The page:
“Chinese military support would of course be a serious game-changer in the conflict,” said Sergey Radchenko, an international-relations professor at Johns Hopkins School of Advanced International Studies. “It could also be part and parcel of Wang Yi’s ‘peace plan,’ or a call for a cease-fire along the current lines of territorial control by Russia and Ukraine.” 

Mr. Radchenko added, “The message [to the West] here would be that if we miss the opportunity to freeze things now, China’s potential support for Russia will make the war much more costly down the road, with potentially dire consequences for Ukraine and for regional stability.”

Since Russia started its war on Ukraine, China has provided crucial economic and diplomatic support for Moscow, buying up Russian energy and accusing the U.S. and the North Atlantic Treaty Organization of creating conditions that provoked Russia’s invasion. Russian customs records show Chinese state-owned defense companies have also been shipping navigation equipment, jamming technology and jet-fighter parts to sanctioned Russian government-owned defense companies, The Wall Street Journal reported this month.

Beijing’s new push for a truce is the latest twist in how Mr. Xi sees China’s part in the Russia-Ukraine war. After trying to present Beijing as a neutral party to the conflict while rejecting Western calls for it to condemn the Russian invasion, he has now moved toward seeking a more visible role.

China and Russia share the objective of trying to reshape an international order that both view as biased in favor of the developed world. In recent months, Mr. Xi has been careful to avoid any brazen moves to help Russia that would provoke a collective Western backlash, but Beijing has continued to deepen cooperation with Moscow amid rising tensions with Washington. 

More recently, as Moscow continues to be bogged down in Ukraine despite deploying almost the entirety of its ground forces in its smaller neighbor, the push for a more active role for China in trying to resolve the crisis has gained traction in Beijing.

A January policy report by the influential Washington think tank, Rand Corp., entitled “Avoiding a Long War,” has caught the attention of many in China’s foreign-policy establishment, according to the people close to Chinese decision-making. The report argued that the longer the war drags on, the greater the risk of an escalation that could put Russia in direct conflict with NATO.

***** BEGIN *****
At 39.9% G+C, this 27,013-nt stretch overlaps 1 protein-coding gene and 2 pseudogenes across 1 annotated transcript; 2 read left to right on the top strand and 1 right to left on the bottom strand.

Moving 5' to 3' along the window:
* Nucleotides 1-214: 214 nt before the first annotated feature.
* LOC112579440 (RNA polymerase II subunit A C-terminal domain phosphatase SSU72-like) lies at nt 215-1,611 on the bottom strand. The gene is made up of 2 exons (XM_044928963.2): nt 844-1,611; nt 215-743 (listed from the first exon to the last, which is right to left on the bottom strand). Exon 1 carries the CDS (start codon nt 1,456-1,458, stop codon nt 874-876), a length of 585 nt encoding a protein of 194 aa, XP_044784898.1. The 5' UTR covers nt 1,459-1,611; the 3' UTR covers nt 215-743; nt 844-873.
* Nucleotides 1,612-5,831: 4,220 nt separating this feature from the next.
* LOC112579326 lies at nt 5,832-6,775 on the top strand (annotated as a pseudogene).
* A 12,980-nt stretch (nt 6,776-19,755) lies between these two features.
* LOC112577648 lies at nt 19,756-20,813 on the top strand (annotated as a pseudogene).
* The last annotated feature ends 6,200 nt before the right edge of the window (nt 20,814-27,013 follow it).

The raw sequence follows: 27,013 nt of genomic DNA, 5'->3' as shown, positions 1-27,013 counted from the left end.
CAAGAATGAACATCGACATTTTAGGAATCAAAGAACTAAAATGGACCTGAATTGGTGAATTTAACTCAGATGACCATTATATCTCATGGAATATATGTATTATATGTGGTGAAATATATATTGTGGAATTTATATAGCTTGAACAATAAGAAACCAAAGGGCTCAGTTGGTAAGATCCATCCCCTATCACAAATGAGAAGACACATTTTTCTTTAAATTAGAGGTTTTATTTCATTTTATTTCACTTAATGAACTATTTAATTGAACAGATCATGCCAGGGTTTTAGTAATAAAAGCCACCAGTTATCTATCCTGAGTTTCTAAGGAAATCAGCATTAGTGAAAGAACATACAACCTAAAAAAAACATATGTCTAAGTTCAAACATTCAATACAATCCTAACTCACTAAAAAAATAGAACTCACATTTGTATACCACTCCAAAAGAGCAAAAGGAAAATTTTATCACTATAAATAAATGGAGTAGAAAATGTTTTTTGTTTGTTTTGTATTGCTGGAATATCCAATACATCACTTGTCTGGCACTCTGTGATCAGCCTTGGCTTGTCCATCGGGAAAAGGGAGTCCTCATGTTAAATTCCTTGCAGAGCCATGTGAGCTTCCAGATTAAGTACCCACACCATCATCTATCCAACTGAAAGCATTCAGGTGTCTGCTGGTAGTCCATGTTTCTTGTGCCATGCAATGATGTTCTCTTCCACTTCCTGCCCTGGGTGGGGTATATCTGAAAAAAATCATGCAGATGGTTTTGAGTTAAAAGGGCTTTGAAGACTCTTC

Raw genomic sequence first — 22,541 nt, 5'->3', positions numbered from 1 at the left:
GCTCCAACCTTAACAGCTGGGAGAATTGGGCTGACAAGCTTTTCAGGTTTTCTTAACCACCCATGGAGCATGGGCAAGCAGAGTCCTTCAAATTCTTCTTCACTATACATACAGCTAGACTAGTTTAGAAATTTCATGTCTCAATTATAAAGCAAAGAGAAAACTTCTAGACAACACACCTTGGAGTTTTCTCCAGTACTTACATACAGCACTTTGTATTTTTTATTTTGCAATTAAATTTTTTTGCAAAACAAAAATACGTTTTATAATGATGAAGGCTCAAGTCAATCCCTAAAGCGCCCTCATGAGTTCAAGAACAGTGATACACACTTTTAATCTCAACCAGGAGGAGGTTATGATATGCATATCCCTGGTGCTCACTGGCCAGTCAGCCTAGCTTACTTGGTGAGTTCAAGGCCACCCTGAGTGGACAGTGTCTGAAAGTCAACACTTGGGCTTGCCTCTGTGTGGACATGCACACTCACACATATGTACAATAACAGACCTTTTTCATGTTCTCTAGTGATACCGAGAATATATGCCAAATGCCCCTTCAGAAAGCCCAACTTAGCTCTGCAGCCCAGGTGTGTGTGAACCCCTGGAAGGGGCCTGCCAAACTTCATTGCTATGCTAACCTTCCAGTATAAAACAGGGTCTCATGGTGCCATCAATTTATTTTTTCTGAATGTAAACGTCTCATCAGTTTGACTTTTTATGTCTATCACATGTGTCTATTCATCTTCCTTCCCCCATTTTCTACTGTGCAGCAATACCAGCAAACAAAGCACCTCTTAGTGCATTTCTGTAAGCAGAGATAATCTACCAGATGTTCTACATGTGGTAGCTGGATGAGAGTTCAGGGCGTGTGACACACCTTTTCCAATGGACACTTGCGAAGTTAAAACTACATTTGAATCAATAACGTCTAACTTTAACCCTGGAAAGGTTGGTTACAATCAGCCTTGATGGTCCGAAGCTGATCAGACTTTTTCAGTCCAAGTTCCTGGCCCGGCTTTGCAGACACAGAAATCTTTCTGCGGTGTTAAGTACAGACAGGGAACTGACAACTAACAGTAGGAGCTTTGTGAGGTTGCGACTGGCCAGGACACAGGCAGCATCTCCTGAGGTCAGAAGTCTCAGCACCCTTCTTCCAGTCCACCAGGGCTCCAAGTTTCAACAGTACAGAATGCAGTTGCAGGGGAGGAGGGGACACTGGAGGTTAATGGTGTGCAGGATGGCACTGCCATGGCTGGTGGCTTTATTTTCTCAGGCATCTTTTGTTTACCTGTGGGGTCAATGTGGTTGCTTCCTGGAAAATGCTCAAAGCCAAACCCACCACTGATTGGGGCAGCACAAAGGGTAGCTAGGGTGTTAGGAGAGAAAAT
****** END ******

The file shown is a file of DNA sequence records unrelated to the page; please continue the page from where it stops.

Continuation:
Some Chinese policy advisers see that argument as potentially creating an opportunity for Beijing to step in to try to broker peace.

Western leaders are skeptical that China can be a credible mediator because of its close ties with Russia. In Munich, NATO Secretary-General Jens Stoltenberg signaled doubt about Beijing’s sincerity. “China has not been able to condemn the invasion,” he said. “China has not been able to say that this is an illegal war.”

Some Western officials have hoped Mr. Xi could use China’s economic support as leverage to influence Mr. Putin to go to the negotiating table. Mr. Xi so far has shown little sign of being willing to pressure Mr. Putin, though he recently told other world leaders that he opposes the use of nuclear weapons in Ukraine—after Mr. Putin threatened such action.

Some analysts in the U.S. and elsewhere also wonder if the Chinese peace plan and its warnings against the use of nuclear weapons is a form of camouflage for Beijing’s quiet support of Russia.

“The Chinese will not sit aside to watch the Russians being completely defeated. The peace proposal is a step toward that goal,” said Yun Sun, director of the China program at the Stimson Center, a Washington think tank. “I doubt the Chinese could propose anything substantive about a settlement beyond calling for peace and dialogues.”

William Mauldin contributed to this article.

Write to Lingling Wei at

The War in Ukraine, One Year On

News and insights on where the war is headed one year after Russia’s attack on Ukraine, selected by the editors


U.S. President Delivers Defiant Speech While Rallying Allies to Ukraine’s Aid

Russia, China Challenge U.S.-Led World Order

Biden Makes Surprise Visit to Kyiv in Show of Support for Ukraine

Putin Suspends Nuclear-Arms Treaty Between Russia, U.S.

Chinese Leader Xi Jinping Plans Visit to Moscow

Russia’s War Machine Tested by Rift Between Military, Wagner Group

New Russian Offensive Exposes Blunders, Poor Training

U.S. Leader’s Kyiv Visit Was Months in the Making.

Appeared in the February 21, 2023, print edition as ‘China Rethinks War Stance’.